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in reply to [Fun] Exquisite Corpse in Perl?

I don't believe programs can handle as much randomness as you're suggesting...

Perhaps an alternative scheme;
  1. Predefined functions Munge() and MungeConsistently() will be available.
    • Munge calls MungeConsistently, but passes in the count of how many calls to Munge have already been made, so it is essentially random but still reproducible.
    • MungeConsistently takes a number as its first parameter, which will be used to pick the sub to call.
  2. Everybody is given a random number from 0..1, indicating their position in the program. (so that early code can do more input, and late code can do more output)
  3. PASS 1: Everybody then submits a small block of code that does something "useful", PLUS a small subroutine to be included in the Munges
  4. PASS 2: Each person is given the task of gluing together two adjacent pieces of code, NOT including their own. (One player is chosen to glue the command line to the first block by choosing the input parameters, so there are N glues for N players)
The second pass to glue things together should change the result from a twitching mass of random code to something that at least runs to completion. (I hope)

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Re^2: [Fun] Exquisite Corpse in Perl?
by blazar (Canon) on Nov 13, 2008 at 12:16 UTC
    I don't believe programs can handle as much randomness as you're suggesting... [...] The second pass to glue things together should change the result from a twitching mass of random code to something that at least runs to completion.

    I personally believe that... whoa! what you describe is an entirely different game altogether: which is not to say it wouldn't be interesting or fun. But I explained the goals of the game as I see them in my reply to graff's comment, which expressed similar concerns as yours: to be fair I'm specifically interested and I think that people who would like to play an autenthically "Exquisite Corpse" version of the game should be specifically interested in the "twitching mass of random code" getting out of it! (Thank you for contributing this very illuminating expression!)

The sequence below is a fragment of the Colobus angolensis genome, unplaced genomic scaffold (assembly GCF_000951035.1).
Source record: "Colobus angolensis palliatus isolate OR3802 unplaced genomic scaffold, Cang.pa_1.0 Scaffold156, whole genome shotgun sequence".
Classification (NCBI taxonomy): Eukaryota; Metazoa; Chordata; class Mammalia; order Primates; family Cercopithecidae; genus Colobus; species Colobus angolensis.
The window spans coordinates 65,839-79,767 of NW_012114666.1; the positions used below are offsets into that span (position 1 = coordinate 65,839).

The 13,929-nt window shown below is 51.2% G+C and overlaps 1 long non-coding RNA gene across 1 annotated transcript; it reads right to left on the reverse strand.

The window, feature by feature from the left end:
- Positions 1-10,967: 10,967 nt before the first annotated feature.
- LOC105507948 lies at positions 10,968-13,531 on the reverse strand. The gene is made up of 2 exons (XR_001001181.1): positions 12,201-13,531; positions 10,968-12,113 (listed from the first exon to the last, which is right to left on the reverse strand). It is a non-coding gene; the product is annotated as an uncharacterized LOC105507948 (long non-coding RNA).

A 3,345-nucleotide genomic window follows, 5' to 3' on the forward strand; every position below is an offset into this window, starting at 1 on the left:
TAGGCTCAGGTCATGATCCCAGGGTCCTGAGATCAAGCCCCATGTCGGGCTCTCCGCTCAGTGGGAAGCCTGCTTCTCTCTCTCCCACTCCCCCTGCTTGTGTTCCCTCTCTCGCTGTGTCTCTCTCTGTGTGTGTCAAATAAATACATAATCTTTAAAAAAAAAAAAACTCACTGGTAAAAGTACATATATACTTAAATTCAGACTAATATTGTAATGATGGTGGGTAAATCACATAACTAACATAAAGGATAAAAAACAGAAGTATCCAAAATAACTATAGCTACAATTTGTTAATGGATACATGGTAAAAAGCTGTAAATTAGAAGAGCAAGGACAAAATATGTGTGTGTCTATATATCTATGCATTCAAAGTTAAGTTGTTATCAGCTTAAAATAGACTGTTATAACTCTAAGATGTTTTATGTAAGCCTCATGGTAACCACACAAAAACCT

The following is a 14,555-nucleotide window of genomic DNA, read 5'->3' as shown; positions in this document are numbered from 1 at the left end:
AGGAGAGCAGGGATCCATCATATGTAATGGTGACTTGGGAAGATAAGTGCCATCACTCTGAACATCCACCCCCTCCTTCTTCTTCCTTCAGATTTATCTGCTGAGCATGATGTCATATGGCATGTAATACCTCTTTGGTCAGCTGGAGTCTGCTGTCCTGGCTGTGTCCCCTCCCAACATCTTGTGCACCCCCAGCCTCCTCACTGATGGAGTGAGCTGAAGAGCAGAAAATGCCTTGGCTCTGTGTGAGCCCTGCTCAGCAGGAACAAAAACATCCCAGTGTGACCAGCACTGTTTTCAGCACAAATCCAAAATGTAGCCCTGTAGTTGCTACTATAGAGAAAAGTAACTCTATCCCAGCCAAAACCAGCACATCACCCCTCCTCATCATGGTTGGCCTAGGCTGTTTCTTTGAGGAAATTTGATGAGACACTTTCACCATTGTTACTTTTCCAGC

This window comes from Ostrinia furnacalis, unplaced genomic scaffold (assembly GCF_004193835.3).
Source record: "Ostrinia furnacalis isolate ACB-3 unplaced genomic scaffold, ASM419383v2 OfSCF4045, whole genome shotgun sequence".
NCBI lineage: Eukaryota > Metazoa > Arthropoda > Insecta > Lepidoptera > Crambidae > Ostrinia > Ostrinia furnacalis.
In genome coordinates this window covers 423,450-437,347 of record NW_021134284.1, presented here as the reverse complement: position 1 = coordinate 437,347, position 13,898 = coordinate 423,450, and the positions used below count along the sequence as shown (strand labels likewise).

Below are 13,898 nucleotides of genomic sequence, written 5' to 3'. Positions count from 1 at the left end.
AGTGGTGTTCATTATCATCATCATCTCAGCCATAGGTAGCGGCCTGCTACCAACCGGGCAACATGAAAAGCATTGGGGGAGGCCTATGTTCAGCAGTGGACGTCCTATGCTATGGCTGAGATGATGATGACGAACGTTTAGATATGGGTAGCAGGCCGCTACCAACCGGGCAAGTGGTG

Since both you and graff, reasonably, point at subs, I recognize that as an alternative to the "last statement rule" a player may give a sub call of a sub he didn't include in his portion of the script, for the next one to write one. But I wonder if that couldn't be too restrictive of his freedom of could turn the game, if all players choose to handle "continuations" that way into a boring series of nested sub calls... Perhaps a restriction should be imposed to the effect that this kind of continuation can not be given for more than one turn. Thus a player writing the "requested" sub may or may not actually end it or leave it open, and write further code beyond it or not: scary! ;)

    --
    If you can't understand the incipit, then please check the IPB Campaign.